Bader also contends that the trial court lacked jurisdiction to award attorneys' fees to Itel Corporation as Itel "made no application for such relief." Rule 11 specifically provides that a court may impose sanctions "upon its own initiative." Fed.R.Civ.P. 11. Sanctions may also be awarded sua sponte under the court's inherent power. Roadway Express, Inc. v. Piper, 447 U.S. 752, 765, 100 S.Ct. 2455, 2463, 65 L.Ed.2d 488 (1980).


Bader's challenges to the jurisdiction of the district court are without merit.


Bader contends that the district court "applied incorrect standards" in awarding sanctions "since there was ample support for all actions taken by him." His argument seems to be that the court's finding of bad faith was clearly erroneous as his actions, even if improperly motivated, were legally supportable.


The imposition of sanctions under the inherent power of the court is proper where counsel has " 'willfull[y] abuse[d] judicial process' or otherwise conducted litigation in bad faith." Toombs v. Leone, 777 F.2d 465, 471 (9th Cir.1985) (quoting Roadway Express, 447 U.S. at 766, 100 S.Ct. at 2464). See also Alyeska Pipeline Co. v. Wilderness Society, 421 U.S. 240, 258-59, 95 S.Ct. 1612, 1622, 44 L.Ed.2d 141 (1975) (quoting F.D. Rich Co., Inc. v. United States ex rel. Industrial Lumber Co., Inc., 417 U.S. 116, 129, 94 S.Ct. 2157, 2165, 40 L.Ed.2d 703 (1974) (a court may impose sanctions against a party that has "acted in bad faith, vexatiously, wantonly, or for oppressive reasons"). Bader's admission that he filed objections to the Itel Securities Litigation to exact fee concessions in an action pending before another court is alone sufficient to support a finding of bad faith. For purposes of imposing sanctions under the inherent power of the court, a finding of bad faith "does not require that the legal and factual basis for the action prove totally frivolous; where a litigant is substantially motivated by vindictiveness, obduracy, or mala fides, the assertion of a colorable claim will not bar the assessment of attorney's fees." Lipsig v. National Student Marketing Corp., 663 F.2d 178, 182 (D.C.Cir.1980) (per curiam) (sustaining an award of fees "for general obstinacy unconnected with the merits of the case"). Bader's reliance on California cases treating the elements of the tort of abuse of process is misplaced.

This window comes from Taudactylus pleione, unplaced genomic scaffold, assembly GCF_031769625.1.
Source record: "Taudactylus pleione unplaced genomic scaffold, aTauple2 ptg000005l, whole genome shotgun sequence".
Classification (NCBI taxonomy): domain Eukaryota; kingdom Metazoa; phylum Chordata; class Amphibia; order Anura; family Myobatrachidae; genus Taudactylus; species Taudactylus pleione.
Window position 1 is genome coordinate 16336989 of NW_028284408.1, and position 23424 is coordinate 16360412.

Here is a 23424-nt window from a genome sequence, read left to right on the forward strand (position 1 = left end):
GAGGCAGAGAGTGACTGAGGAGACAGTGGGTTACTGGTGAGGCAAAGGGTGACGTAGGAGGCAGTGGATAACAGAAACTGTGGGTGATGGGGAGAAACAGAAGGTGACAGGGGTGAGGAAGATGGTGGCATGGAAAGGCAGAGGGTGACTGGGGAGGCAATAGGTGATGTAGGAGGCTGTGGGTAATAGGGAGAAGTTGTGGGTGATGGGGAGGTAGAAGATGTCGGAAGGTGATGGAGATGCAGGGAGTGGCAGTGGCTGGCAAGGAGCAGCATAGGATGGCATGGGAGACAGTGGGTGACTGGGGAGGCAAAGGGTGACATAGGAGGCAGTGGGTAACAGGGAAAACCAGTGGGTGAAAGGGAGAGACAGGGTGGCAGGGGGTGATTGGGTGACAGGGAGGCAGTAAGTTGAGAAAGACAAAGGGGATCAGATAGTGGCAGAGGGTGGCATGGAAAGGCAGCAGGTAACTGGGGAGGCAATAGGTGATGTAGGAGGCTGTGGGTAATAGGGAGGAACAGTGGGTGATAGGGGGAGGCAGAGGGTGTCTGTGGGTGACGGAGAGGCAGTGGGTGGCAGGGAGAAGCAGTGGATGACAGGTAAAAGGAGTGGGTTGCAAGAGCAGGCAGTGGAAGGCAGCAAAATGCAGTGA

Bader allegedly entered into a series of agreements with Itel in which Itel made concessions concerning the attorneys' fees sought by Bader in exchange for Bader's assurance that he would not interfere with the settlement of the Itel Securities Litigation. In awarding sanctions against Bader, the district court discussed the alleged agreements and their breach by Bader. Bader contends that the district court violated his Seventh Amendment right to a jury trial by resolving contested issues of fact concerning the existence and breach of these agreements.


The district court did not adjudicate a contract dispute. The award of sanctions was based on Bader's conduct before the district court, not upon Bader's alleged breaches of promises to Itel. The Seventh Amendment is not implicated.


In keeping with his unfounded view that the trial court adjudicated breach of contract claims, Bader also argues (1) that the alleged agreements were "void as against public policy" and should not have been enforced by the court, (2) that class counsel were not third party beneficiaries of the agreements involved and thus had no standing to claim breach of the agreements by Bader, and (3) that he never breached the agreements, in any event. These contentions are without merit as no contract was enforced by the district court.


Finally, Bader asserts that the petitions clause of the First Amendment guarantees the right of "any citizen" to "present[ ] any petition to any Governmental Agency, however frivolous, without penalty." Thus, he argues, a court may not impose sanctions "even if there is no basis for the action taken by a litigant."


This contention is frivolous. The power of the federal courts to sanction attorney misconduct, be it frivolous litigation or contemptuous behavior, is beyond doubt. See e.g., Roadway Express, 447 U.S. 752, 100 S.Ct. 2455, 65 L.Ed.2d 488; Alyeska, 421 U.S. 240, 95 S.Ct. 1612, 44 L.Ed.2d 141.



Our careful review of the record reveals that there is ample support for the findings of the district court. The legal authority cited by Bader is uniformly inapposite. This appeal is frivolous. Moreover, Bader's briefs contain numerous misrepresentations of the record and mischaracterizations of precedent.


Pursuant to Fed.R.App.P. 38, appellees will be awarded costs and attorneys' fees in a sum to be determined upon our receipt and review of applications accompanied by affidavits detailing expenditures on appeal. Appellees shall have 14 days within which to file such applications. Appellant shall have 7 days within which to respond.